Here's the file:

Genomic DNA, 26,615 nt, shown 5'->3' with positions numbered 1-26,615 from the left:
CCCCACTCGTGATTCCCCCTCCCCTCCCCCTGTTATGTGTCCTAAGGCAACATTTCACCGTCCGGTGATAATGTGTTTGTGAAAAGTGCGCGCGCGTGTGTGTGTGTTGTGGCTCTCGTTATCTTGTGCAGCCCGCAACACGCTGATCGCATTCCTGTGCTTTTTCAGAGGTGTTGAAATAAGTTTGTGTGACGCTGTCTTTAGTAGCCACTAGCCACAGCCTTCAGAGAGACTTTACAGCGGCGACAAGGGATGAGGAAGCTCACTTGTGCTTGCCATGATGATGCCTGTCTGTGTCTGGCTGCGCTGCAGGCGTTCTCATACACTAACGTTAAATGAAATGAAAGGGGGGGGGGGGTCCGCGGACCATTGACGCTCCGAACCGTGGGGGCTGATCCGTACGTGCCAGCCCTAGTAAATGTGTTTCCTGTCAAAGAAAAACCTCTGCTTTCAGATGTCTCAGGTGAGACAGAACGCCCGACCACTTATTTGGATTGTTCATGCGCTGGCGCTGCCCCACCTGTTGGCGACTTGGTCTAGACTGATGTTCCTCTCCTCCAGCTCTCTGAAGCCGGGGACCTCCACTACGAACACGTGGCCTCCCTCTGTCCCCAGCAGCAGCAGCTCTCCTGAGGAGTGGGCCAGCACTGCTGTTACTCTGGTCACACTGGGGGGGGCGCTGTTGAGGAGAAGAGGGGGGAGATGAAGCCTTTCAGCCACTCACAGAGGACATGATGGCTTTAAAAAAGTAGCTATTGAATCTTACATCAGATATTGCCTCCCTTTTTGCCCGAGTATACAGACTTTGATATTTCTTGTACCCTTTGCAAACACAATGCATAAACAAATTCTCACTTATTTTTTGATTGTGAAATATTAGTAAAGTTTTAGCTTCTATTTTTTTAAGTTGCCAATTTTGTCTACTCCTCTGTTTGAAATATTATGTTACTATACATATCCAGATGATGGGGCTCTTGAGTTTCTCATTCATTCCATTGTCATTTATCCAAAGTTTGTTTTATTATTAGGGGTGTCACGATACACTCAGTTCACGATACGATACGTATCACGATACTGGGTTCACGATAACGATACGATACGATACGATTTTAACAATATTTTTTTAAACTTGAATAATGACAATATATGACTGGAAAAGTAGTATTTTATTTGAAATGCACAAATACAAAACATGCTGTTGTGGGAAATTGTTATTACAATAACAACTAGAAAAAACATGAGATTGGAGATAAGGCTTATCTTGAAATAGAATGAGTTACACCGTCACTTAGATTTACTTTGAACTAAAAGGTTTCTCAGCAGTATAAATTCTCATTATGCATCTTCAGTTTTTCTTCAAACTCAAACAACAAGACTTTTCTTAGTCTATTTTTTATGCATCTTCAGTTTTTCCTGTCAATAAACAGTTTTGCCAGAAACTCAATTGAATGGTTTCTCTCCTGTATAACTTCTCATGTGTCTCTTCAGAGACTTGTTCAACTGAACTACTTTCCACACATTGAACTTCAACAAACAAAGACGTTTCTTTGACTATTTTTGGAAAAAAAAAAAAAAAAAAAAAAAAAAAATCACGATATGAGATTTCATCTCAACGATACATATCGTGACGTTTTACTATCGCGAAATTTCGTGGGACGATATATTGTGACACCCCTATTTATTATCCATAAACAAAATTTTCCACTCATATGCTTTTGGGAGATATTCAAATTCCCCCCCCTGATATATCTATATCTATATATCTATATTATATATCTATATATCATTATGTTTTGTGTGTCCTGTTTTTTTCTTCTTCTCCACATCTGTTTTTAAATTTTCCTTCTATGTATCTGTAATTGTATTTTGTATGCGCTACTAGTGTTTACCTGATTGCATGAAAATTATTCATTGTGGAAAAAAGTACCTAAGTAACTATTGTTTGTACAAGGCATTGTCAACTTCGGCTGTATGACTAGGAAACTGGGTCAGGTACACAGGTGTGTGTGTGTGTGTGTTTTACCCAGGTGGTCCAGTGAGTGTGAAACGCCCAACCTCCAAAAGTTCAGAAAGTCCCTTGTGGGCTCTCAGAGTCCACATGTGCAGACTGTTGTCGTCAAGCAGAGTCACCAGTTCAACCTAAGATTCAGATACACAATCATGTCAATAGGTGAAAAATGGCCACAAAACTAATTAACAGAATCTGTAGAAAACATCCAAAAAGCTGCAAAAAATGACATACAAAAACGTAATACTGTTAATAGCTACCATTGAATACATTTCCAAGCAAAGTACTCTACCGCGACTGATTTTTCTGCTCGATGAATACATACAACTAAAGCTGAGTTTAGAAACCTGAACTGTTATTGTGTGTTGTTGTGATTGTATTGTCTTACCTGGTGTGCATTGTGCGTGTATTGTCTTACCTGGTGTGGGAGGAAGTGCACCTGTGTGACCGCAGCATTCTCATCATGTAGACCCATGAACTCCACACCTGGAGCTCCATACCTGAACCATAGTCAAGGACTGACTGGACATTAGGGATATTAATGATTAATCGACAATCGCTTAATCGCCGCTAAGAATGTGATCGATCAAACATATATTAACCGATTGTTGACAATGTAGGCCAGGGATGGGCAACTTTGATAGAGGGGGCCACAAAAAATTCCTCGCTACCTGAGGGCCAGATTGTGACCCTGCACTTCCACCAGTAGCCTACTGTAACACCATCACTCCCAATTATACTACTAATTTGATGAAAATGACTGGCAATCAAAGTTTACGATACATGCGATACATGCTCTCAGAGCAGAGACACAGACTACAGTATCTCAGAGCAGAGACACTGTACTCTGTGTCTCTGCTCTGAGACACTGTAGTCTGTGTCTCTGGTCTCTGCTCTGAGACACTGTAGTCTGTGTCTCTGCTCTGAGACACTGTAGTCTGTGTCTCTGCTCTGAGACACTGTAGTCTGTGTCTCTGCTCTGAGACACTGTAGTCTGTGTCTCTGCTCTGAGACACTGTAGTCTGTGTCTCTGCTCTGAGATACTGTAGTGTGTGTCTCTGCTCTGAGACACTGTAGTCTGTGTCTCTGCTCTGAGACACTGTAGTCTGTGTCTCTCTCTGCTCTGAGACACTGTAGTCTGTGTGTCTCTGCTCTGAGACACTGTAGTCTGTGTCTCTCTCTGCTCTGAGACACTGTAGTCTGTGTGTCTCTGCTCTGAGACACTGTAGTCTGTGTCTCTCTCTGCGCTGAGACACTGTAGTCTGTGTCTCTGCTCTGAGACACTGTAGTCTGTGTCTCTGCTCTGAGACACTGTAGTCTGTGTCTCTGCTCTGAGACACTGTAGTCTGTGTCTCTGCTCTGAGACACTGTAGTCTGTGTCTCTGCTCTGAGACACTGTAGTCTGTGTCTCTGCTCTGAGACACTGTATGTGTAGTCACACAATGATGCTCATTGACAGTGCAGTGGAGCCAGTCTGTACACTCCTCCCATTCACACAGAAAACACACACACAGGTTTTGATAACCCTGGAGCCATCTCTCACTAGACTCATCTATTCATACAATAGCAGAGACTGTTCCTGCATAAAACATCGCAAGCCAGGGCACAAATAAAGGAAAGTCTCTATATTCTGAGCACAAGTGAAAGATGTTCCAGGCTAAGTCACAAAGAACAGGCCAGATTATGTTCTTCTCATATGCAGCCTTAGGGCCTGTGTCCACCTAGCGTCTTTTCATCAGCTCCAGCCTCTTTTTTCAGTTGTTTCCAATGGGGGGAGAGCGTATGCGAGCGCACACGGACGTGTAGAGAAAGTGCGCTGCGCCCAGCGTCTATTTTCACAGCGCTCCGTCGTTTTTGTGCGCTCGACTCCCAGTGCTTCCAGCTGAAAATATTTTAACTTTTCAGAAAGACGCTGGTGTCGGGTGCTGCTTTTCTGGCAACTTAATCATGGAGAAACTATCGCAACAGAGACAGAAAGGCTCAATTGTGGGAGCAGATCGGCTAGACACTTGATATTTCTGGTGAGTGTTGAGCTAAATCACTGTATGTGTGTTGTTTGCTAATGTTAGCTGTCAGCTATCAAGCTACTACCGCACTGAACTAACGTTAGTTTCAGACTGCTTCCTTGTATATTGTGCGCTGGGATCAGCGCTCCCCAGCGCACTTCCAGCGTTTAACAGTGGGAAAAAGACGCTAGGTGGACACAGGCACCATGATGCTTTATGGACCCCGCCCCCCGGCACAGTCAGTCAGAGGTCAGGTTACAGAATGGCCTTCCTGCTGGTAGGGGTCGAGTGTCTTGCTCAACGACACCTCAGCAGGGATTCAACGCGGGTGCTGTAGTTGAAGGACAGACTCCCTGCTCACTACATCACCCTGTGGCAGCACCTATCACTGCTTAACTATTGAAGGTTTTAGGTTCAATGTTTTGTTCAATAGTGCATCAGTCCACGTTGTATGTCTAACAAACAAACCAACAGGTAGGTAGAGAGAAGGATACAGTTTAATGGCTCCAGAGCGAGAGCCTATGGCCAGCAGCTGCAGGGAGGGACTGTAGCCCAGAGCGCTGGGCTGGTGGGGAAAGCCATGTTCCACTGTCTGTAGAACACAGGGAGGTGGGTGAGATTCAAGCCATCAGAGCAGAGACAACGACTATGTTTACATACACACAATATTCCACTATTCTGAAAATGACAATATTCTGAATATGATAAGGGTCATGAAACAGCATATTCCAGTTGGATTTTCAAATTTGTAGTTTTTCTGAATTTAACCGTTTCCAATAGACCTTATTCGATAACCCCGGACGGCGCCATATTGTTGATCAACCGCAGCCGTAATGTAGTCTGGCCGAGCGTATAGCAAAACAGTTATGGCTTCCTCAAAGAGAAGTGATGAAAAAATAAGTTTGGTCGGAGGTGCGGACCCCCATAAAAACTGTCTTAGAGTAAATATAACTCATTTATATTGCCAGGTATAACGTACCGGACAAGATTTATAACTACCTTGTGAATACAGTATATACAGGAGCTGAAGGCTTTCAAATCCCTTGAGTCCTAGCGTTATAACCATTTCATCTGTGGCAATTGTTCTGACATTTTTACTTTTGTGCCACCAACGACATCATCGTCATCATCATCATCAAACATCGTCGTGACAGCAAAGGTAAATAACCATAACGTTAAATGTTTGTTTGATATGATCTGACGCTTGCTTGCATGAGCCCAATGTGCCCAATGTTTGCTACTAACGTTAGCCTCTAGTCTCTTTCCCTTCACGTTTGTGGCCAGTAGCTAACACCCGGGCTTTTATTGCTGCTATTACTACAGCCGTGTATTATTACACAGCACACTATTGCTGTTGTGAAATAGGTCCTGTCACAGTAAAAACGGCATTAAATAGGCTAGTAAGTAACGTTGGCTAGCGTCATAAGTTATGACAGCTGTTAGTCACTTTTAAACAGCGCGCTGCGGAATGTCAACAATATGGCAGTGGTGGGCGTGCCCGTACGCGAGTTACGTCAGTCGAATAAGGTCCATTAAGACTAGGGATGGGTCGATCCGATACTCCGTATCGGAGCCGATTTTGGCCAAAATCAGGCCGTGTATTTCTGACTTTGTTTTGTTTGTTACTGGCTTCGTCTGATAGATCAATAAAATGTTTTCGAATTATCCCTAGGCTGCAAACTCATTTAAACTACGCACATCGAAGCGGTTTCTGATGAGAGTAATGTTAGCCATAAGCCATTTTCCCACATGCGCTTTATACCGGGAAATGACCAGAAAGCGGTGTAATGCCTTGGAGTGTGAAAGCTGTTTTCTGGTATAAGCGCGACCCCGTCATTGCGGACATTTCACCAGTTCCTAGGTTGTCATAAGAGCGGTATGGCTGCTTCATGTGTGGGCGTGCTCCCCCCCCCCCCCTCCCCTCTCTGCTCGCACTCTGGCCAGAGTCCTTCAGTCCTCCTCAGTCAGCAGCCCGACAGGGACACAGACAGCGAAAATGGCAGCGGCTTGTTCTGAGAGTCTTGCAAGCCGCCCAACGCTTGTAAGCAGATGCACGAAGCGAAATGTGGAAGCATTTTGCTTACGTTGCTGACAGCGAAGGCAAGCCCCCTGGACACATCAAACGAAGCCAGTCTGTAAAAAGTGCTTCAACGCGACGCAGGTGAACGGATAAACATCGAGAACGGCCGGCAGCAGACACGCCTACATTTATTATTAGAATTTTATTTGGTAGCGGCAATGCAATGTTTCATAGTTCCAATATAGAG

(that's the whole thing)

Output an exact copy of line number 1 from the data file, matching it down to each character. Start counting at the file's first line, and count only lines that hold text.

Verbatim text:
Genomic DNA, 26,615 nt, shown 5'->3' with positions numbered 1-26,615 from the left: